LONDON (Reuters) - British shares rose on Tuesday, boosted by a weak sterling and a surge in services company DCC (DCC.L), while UK mid caps posted a record closing level.
Sterling fell to its lowest in two weeks against the dollar, contributing to gains for Britain's blue-chip FTSE index .FTSE which has many dollar-earning constituents.
The FTSE 100 ended the session 0.2 percent higher at 7,186.22 points while the British mid cap index .FTMC closed 1 percent higher at a record closing level of 18,559.70 points.
DCC was the top performer among the blue chips, rising after the company said it would buy a retail petrol station network of ExxonMobil's (XOM.N) Norwegian unit, Esso Norge AS, for 2.43 billion Norwegian crowns ($293.38 million).
Shares in the Ireland-based company were up 5.6 percent and marked their biggest one-day gain since Nov. 2015.
Oil major BP (BP.L) suffered after the company said its 2016 profit slumped to the lowest level in at least a decade, to $2.59 billion. BP shares were down more than 4 percent, the worst-performing FTSE stock. The FTSE 350 oil & gas index .FTNMX0530 dropped more than 2 percent.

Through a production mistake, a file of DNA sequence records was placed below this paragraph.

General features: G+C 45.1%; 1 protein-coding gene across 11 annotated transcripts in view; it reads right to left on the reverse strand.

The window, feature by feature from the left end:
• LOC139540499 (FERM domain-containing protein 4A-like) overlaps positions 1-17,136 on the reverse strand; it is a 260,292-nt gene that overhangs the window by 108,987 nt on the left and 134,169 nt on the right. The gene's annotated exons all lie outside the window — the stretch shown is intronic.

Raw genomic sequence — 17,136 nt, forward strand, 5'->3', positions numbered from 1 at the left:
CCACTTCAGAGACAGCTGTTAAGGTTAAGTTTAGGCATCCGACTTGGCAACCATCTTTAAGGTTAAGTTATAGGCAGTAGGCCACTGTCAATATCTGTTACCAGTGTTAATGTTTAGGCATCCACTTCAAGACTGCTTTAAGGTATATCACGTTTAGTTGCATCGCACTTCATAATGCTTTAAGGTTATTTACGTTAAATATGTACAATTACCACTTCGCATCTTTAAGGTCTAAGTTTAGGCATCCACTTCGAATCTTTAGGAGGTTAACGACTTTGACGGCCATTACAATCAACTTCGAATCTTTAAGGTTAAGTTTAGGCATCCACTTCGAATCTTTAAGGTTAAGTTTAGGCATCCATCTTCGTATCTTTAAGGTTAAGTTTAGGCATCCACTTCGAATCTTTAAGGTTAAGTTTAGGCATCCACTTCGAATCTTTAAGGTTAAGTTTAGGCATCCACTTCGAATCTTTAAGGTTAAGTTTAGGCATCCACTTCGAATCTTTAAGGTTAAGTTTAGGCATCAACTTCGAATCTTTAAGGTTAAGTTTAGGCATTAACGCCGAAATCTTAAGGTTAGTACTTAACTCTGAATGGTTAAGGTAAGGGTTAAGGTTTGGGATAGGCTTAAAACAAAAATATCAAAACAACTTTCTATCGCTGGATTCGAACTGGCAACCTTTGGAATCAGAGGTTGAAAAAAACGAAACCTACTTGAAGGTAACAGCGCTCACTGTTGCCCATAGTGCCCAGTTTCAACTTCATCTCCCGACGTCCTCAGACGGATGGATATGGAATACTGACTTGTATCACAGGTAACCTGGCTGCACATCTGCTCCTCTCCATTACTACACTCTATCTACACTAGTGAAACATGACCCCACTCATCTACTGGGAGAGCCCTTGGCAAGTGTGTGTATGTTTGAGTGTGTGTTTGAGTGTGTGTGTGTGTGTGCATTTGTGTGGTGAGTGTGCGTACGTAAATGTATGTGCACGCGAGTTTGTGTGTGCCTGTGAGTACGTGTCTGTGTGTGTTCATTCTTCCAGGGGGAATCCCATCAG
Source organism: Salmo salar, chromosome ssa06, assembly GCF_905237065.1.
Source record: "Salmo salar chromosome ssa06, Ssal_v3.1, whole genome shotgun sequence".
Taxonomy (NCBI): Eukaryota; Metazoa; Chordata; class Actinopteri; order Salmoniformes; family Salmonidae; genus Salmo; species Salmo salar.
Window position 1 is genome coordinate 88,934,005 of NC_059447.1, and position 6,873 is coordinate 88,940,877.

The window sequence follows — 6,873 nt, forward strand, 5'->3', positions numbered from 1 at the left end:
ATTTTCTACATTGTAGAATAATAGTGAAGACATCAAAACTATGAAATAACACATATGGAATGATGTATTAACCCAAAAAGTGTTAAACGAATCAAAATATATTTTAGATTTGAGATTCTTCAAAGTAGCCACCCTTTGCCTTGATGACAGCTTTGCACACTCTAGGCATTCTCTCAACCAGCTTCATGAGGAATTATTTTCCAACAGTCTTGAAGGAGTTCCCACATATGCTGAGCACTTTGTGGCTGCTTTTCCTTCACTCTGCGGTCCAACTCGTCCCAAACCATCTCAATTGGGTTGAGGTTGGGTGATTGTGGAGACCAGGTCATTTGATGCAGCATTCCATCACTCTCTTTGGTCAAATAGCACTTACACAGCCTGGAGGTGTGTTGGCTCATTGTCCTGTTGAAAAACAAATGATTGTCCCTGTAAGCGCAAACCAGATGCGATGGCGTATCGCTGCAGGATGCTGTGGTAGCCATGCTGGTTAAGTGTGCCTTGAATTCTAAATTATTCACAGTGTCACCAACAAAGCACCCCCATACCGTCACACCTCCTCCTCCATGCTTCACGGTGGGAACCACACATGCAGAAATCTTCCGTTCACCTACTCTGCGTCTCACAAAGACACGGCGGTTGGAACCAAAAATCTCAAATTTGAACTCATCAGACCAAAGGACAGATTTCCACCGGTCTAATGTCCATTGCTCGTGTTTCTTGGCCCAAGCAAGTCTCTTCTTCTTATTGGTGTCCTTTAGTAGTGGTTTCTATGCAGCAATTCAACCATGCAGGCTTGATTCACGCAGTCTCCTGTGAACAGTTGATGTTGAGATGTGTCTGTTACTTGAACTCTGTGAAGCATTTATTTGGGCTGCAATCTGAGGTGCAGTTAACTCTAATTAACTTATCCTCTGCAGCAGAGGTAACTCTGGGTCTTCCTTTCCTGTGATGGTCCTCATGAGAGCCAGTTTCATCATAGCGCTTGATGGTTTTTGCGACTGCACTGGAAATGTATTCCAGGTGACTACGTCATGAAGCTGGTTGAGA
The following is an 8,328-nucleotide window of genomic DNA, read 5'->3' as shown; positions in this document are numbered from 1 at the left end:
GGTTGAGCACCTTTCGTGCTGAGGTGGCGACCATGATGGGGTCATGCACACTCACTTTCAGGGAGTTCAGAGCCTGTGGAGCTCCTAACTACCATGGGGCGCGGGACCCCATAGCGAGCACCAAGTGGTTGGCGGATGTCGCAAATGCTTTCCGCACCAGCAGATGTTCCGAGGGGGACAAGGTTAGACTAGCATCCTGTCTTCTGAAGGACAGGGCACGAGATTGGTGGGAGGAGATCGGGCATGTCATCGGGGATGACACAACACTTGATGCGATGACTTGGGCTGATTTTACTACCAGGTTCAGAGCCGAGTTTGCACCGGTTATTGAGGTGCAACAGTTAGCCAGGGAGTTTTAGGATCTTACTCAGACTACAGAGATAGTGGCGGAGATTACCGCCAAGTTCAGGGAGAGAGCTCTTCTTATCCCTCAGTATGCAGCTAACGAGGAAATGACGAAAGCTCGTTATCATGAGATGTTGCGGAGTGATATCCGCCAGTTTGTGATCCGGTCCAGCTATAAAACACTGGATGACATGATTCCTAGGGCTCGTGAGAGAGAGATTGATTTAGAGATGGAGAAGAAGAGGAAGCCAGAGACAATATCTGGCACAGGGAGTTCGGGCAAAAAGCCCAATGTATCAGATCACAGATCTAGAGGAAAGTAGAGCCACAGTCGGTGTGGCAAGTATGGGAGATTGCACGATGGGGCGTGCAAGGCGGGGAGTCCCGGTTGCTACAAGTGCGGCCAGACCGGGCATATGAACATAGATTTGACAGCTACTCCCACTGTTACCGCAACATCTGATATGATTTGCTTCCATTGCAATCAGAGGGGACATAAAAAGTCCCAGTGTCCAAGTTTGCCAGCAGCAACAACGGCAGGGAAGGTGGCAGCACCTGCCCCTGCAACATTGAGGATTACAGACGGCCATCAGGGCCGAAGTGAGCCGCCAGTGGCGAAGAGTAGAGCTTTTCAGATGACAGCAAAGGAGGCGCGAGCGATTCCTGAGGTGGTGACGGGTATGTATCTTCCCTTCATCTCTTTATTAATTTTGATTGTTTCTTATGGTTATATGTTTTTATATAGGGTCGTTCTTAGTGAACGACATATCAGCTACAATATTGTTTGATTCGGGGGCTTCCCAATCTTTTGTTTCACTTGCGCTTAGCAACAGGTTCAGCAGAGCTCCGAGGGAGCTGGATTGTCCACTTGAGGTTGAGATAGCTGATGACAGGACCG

Engine maker Rolls Royce (RR.L), however, was a top gainer, up almost 3 percent. The stock featured in Citigroup's 'top calls' for the day.
"Results next week should mark the inflection from fire-fighting to looking to the future," Citi analysts wrote in a note.
Materials stocks were the top sectoral gainer, helped by a weaker pound due to their operations abroad. Precious metals miners Fresnillo (FRES.L) and Randgold Resources (RRS.L) were the biggest gainers, both up more than 4 percent.
Education group Pearson (PSON.L), which suffered its worst-ever daily fall on Jan. 18, was also a top gainer, up 3.6 percent after Morgan Stanley raised its target price on the stock to 615p from 550p.
Among the mid caps, which outperformed their blue chip peers, workwear and hygiene company Berendsen (BRSN.L) rose almost 7 percent after RBC analysts upgraded the stock to "outperform" from "sector perform", saying the European business was in good shape.
The small-cap index .FTSC was up 0.4 percent, also hitting a record high and closing at 5,294.21 points, its highest closing level on record.
Reporting by Kit Rees and Helen Reid; Editing by Catherine Evans